Programme  OS5c Major international rivers  abstract 780

Improve Water Governance of River Basins in China

Author(s): The Potential of Legislation and Institutional Reform
Author(s): Jiebin Zhang
Xinjiang Institute of Ecology and Geography, Chinese Academy of Sciences, South Beijing Road 40-3, Urumqi,Xinjiang 830011,China Tel: 0086-991- 7885379 Fax: 0086-991-7885320 Email :

Keyword(s): Water Governance, China, Legislation, institutional Reform

Article: abs780_article.doc
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Session: OS5c Major international rivers
AbstractWater governance and its

major elements reveal that an adequate legal and institutional framework to be in place is essential for the good water


As a typically centralized country, China had put the water governance on the competent water

administration departments (CWADs) at various levels through decisions and resolutions since the establishment of

new China in 1949. How to make these departments accountable, participatory and transparent has been the great

effort of China to achieve good water governance in the whole country. However, without appropriate legal and

institutional framework for water administration in river basins, these departments vacillated between their powers

and functions, thus lack of good governance.

In enacting Water Law of China in 1978, identifying CWADs

above county level and delimitation of theirs powers and functions became a major theme of legislation. China

adopted first national Water Law in 1988. The law has a striking characteristic in that it lodges the CWADs and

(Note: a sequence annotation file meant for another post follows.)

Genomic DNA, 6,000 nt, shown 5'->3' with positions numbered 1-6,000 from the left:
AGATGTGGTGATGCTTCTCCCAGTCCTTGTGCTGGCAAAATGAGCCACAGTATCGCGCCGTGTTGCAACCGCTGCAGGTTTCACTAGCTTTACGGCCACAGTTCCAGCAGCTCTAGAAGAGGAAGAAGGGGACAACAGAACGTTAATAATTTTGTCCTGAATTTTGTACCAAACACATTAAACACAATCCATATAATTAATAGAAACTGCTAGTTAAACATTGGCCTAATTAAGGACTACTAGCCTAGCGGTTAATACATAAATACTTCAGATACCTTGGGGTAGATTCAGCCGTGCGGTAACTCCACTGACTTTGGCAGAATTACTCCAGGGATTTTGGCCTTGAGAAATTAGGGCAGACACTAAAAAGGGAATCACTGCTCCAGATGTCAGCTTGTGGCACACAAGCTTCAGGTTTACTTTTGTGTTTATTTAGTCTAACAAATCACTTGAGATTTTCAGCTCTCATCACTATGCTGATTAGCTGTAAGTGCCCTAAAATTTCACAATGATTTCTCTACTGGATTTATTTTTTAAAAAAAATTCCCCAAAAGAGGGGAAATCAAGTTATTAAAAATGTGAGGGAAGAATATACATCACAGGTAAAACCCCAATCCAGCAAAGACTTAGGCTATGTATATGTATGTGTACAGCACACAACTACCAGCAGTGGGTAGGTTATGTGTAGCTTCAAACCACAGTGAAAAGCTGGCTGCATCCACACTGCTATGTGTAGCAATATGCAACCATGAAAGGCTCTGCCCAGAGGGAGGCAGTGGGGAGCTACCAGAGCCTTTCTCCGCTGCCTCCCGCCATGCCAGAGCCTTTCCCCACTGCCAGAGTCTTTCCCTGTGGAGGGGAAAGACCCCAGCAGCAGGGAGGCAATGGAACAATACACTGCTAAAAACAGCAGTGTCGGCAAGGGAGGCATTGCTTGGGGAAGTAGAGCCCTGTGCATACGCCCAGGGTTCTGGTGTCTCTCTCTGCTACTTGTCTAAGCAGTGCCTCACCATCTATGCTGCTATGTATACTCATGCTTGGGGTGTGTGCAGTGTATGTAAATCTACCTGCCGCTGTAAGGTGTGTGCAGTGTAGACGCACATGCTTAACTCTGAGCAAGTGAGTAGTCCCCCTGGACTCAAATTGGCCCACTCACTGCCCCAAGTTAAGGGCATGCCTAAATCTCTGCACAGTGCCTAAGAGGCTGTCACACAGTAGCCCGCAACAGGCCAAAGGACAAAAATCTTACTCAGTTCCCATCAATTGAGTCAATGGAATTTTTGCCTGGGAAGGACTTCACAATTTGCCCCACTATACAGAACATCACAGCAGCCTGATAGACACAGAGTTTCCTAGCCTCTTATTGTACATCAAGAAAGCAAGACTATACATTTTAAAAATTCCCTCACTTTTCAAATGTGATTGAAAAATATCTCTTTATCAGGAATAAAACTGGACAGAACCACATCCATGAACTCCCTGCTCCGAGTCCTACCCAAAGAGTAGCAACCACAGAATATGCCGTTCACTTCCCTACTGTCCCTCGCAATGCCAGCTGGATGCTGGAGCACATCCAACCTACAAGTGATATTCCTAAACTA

provides for a basic administrative system that “a system combines unified administration with administration at

various levels and by various departments”. In implementing this law, one of major shortfalls is that it hindered the

effective water governance at the river basin level, because it has not any explicit provisions on the water

administration at the river basin level, functions of seven existing river basin agencies (RBAs). The revision of this law

became an urgent mater because the serious water pollution of most river basins and serious water shortage in

northern China since early 1990s.

The 2002 Revised Water Law was adopted to deal with these long-

standing issues by providing for “a system of management of river basins combined with management of

administrative regions”, and empowering the RBAs functions. This conforms that the Chinese Government has

recognized the fragmental water management is a great impediment to promoting their accountability. However, the

2002 Revised Water Law does not explicate the participatory and transparency mechanisms of those RBAs named

as water resources commissions but actually delegated the Ministry of Water Resources (MWR) other then real

commissions participated by all stakeholders. How to avoid the long-standing action on its own will of each RBA is

still a challenge for good water governance at the river basin level.

Given the great significance of those major

river basins defined by the State to the national water management, the author first reviews the major difficulties and

issues in exerting good water governance of those RBAs. And then, the possibility of establishing a complete

commission participating by the leaders of all relevant ministries and provinces within each key river basin is analyzed

based on international experiences and national conditions. Particularly, an integrated approach is suggested to this

possible mechanism in order to improve the accountability and enforce the equitable participation and transparency

in ongoing nation-wide institutional reform of water sector. Finally, the author gives some suggestions to the revision

of the national water law in order to ensure good water governance in China.

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